We recently came across the report entitled International Comparison of Mortgage Product Offerings, which compares housing and mortgage features across countries. Canada is included in the mix, so it is interesting to see how we stack up.
Some of the results are consistent with population trends, like Switzerland’s low rate of homeownership, in line with its high housing costs and transient population, but others, like the distribution of mortgage rate types are less obvious.
With the exception of Germany and Switzerland, the remaining countries under study have similar rates of homeownership. See the chart below for a further breakdown.
The most divergent subject under study is mortgage rate types, which are categorized by term length and variable or fixed classes. Australia, Ireland, Korea, Spain and the United Kingdom are dominated by variable-rate mortgages often with short-term fixed rates, while the United States has an unusually high proportion of long-term fixed-rate mortgages. Canada and the US, close neighbours, could not be further apart in mortgage type selection as well.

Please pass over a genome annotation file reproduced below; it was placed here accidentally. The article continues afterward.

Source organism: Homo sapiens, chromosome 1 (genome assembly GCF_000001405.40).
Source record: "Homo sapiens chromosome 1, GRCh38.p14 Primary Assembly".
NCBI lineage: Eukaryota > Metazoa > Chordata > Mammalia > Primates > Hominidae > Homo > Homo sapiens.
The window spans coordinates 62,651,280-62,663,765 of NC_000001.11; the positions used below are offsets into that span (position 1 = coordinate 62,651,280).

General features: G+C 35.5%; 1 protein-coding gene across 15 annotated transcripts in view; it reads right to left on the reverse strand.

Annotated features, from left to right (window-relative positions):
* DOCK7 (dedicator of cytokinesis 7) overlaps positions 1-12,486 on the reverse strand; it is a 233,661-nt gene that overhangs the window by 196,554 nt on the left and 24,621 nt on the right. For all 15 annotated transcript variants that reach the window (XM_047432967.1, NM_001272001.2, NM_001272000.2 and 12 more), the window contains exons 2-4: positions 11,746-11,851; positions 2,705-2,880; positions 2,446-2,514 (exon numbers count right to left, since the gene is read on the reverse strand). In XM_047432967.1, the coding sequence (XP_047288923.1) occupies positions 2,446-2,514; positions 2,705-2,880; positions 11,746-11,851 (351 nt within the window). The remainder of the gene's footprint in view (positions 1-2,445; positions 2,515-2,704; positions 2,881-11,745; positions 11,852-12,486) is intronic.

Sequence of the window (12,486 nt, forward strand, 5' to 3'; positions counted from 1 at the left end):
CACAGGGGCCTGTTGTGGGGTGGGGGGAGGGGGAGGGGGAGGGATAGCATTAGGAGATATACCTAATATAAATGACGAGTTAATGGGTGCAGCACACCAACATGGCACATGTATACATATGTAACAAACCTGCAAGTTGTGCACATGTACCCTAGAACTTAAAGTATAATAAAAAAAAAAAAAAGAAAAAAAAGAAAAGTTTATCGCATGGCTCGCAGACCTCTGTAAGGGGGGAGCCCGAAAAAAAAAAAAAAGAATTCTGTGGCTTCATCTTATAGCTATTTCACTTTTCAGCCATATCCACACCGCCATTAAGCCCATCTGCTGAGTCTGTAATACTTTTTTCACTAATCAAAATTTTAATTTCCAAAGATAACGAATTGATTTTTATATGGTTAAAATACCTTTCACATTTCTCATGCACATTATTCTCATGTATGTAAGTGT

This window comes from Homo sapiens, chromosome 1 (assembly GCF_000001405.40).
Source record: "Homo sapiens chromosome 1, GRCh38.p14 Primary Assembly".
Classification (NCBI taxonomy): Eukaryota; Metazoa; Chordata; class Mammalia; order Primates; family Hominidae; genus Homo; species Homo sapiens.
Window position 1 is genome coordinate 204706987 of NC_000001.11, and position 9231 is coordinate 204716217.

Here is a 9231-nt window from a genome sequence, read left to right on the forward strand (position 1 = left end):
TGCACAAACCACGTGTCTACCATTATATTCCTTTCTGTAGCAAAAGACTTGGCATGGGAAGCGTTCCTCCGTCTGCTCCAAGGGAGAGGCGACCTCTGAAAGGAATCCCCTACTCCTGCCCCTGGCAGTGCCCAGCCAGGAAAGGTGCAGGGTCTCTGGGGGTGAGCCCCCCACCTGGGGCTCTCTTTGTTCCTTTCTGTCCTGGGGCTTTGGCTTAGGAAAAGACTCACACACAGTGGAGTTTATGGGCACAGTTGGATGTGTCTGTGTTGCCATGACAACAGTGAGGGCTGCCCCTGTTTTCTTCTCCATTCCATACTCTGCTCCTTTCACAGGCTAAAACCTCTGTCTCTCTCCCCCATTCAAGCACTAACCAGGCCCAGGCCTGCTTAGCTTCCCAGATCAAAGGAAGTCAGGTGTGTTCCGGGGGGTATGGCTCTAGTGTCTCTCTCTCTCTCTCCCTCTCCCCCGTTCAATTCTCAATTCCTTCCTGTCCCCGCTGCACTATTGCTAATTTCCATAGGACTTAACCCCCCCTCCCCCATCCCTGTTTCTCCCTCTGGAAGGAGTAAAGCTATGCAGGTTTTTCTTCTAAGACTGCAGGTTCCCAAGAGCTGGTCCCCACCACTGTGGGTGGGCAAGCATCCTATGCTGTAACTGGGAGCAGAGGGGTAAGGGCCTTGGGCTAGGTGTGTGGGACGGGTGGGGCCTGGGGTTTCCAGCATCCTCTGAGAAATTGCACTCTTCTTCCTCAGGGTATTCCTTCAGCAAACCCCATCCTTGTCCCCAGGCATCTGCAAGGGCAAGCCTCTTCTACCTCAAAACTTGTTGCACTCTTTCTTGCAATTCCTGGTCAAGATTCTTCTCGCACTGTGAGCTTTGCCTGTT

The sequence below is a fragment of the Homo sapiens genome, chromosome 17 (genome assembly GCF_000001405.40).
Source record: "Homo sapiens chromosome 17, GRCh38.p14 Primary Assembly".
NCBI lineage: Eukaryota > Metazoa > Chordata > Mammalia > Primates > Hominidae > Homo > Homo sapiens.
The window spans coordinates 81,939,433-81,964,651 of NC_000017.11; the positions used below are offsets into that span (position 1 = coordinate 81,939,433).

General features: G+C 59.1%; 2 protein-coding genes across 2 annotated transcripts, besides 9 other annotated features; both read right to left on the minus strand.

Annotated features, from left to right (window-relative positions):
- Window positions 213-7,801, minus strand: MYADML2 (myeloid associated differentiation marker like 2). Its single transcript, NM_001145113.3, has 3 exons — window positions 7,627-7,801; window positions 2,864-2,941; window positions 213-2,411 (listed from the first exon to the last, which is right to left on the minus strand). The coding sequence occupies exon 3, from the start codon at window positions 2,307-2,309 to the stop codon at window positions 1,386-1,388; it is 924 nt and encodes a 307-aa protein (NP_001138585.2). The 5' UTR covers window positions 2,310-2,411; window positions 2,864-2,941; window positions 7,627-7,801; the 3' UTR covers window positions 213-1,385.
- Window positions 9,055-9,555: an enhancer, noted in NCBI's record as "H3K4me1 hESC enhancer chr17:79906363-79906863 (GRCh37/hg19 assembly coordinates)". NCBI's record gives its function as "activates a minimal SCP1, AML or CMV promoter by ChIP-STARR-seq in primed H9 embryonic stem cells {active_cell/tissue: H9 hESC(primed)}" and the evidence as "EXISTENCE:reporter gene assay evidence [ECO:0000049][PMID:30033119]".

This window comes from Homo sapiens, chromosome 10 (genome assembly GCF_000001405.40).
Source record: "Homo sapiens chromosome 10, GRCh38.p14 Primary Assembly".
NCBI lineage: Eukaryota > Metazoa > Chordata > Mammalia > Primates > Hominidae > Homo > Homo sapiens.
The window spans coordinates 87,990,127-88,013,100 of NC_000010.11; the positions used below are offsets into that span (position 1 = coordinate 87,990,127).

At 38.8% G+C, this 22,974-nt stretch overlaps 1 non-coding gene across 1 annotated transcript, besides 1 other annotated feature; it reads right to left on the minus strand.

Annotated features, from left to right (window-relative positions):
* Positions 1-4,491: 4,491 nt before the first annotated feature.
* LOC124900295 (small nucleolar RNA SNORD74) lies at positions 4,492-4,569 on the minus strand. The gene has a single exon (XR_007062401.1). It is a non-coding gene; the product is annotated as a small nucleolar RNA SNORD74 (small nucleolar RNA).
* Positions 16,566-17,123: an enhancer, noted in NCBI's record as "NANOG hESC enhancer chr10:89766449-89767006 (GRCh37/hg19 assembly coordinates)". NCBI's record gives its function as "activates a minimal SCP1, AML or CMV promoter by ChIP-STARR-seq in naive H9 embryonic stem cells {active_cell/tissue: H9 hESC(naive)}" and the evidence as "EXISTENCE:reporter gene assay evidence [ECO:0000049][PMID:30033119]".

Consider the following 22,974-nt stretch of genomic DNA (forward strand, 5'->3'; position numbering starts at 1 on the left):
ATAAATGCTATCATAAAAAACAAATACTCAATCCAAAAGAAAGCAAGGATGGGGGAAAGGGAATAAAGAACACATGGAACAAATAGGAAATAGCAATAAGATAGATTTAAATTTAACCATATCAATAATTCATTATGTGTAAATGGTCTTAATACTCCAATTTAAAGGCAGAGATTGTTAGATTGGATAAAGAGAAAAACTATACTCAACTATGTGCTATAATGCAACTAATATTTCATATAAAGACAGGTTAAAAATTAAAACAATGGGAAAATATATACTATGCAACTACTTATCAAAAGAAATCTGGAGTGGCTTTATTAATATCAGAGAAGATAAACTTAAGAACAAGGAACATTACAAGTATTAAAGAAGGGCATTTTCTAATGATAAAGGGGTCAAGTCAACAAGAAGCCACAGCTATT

Finally, it was interesting to see which countries offer ‘interest-only’ mortgages, which, excluding Home Equity Lines of Credit, do not exist in Canada.
Source: International Comparison of Mortgage Product Offerings. Research Institute for Housing America September 2010. Dr. Michael Lea.